DC: What are some of the most interesting statements you found?
CC: Oh—I could cite the most obvious ones, like Howard Brennan, Roger Craig,
Ed Hoffman, Gordon Arnold, or even Jean Hill…but I won’t. Just off the top
of my head, I’ll go with Robert Croft, June Dishong, and Peggy Hawkins.
Robert Croft, an amateur photographer, took only four stills, but his third one,
taken standing quite close to Phil Willis on the corner of Elm and Houston Streets,
is one of the best photos I’ve seen. And although he was never questioned by
any investigative body or law enforcement agency, his entire account is chronicled
in Richard Trask’s Pictures of the Pain. As a general rule, I don’t
rely solely upon uncorroborated statements, but Trask is an exception to this
rule; his work—especially Pictures of the Pain—is an essential resource.
June Dishong is interesting because she immediately wrote her impressions down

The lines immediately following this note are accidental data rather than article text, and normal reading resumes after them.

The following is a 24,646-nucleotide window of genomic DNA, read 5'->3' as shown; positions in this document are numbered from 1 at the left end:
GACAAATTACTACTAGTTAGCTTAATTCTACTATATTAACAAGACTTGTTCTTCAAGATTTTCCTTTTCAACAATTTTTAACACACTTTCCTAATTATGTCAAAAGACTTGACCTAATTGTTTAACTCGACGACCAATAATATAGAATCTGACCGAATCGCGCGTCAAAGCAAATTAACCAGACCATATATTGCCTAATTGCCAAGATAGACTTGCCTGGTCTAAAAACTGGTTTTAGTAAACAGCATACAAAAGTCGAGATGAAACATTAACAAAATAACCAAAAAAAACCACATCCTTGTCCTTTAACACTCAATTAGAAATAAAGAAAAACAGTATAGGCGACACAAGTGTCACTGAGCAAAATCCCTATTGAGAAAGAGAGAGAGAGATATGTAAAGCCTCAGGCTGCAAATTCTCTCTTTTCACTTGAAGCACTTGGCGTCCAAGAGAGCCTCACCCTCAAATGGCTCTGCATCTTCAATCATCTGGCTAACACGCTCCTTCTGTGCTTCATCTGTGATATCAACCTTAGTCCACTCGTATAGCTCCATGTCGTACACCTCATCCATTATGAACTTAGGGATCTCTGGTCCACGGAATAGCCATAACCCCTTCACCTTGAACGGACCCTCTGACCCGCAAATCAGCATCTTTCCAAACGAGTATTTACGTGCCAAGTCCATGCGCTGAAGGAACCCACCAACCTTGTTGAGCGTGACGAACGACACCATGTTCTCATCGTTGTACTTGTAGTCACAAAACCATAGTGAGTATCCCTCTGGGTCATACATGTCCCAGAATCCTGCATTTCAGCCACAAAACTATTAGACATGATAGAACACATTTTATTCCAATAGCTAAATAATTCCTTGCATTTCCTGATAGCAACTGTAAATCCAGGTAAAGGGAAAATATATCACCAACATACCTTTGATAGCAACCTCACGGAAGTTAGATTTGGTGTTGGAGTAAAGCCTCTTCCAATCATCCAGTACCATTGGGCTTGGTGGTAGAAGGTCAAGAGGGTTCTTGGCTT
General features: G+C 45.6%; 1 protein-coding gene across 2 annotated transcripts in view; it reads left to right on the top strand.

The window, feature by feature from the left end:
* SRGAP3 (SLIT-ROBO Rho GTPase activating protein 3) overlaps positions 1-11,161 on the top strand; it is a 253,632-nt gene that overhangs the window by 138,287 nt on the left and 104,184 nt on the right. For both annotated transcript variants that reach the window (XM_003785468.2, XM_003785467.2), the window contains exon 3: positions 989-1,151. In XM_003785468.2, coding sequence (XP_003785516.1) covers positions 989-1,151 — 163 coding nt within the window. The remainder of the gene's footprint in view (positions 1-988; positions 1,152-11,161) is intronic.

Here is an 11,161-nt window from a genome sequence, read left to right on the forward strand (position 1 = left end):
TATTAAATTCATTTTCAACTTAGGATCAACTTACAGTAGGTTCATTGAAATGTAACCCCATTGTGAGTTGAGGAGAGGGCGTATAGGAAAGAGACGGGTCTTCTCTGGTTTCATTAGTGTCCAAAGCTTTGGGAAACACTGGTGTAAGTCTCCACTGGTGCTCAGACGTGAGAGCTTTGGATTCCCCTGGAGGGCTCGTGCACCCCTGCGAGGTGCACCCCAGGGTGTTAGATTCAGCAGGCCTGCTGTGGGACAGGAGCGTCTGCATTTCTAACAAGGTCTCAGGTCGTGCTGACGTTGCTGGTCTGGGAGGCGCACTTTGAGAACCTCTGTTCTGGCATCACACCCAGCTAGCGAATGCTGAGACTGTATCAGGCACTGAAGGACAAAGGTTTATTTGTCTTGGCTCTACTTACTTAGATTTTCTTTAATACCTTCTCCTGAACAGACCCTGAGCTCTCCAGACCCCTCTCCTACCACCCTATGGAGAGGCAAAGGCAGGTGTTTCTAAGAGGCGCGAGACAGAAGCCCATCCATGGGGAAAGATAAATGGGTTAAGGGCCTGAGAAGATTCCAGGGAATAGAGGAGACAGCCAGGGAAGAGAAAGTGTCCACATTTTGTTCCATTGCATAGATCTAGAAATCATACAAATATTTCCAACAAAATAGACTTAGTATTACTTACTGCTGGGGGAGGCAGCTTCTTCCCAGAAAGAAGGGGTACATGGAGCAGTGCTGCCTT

in a journal. And while she never drew attention to herself or her experience,
she also didn’t shy away from discussing it with her family; so, not only do
we have her written account, we also have corroborating details from those with
whom she spoke (Dishong died in 1998).
Peggy Hawkins piques my interest because there are still so many unanswered questions
in the wake of her one interview with the FBI. We still don’t know whether it
was her or her husband who worked for Allyn and Bacon Publishing Company in the
TSBD; why she never met up with her husband, John, to watch the motorcade, as
she planned to do; why John wasn’t interviewed by the FBI to determine if he
watched the motorcade, despite not meeting up with his wife; and why Hawkins
failed to mention she was standing with her four-year-old son, John, Jr.
DC: Are there witness statements that just can’t be resolved?
CC: Unfortunately, yes; just as there is physical evidence that can
never be recovered. The most obvious reason for unresolved statements is
when an eyewitness dies; another is the effect time has on a person’s ability
to recollect details. But just because some accounts can’t be resolved
with a high degree of certainty doesn’t mean they are without merit or
evidentiary value. As historians, we have to resign ourselves to the fact
that not all history can be recovered, not all questions can be answered;
but that should never deter us from the pursuit.